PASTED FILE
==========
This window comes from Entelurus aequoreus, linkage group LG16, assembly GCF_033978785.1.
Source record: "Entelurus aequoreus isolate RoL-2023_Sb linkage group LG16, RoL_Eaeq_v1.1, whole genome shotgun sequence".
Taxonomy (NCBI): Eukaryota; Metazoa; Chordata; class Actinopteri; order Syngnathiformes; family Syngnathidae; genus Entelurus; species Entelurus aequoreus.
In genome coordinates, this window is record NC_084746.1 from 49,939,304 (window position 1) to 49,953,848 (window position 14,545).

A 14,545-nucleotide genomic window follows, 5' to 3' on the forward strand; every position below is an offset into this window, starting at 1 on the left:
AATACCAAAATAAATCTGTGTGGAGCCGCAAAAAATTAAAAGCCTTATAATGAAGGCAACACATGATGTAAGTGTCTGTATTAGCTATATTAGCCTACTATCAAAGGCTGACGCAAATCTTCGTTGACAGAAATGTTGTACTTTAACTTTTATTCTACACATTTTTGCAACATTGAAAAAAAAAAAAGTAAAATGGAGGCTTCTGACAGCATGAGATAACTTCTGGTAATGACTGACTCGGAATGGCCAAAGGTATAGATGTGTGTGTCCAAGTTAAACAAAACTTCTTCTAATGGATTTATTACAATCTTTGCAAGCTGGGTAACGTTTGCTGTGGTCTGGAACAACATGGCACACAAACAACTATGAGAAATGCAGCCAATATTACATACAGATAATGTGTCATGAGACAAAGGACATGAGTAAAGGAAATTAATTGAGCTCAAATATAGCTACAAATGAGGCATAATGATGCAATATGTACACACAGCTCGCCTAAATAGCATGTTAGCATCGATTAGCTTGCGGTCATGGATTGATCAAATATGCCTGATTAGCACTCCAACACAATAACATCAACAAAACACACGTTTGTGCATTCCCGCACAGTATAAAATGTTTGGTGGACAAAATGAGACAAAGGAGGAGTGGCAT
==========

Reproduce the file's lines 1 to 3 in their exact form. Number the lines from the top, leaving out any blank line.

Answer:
This window comes from Entelurus aequoreus, linkage group LG16, assembly GCF_033978785.1.
Source record: "Entelurus aequoreus isolate RoL-2023_Sb linkage group LG16, RoL_Eaeq_v1.1, whole genome shotgun sequence".
Taxonomy (NCBI): Eukaryota; Metazoa; Chordata; class Actinopteri; order Syngnathiformes; family Syngnathidae; genus Entelurus; species Entelurus aequoreus.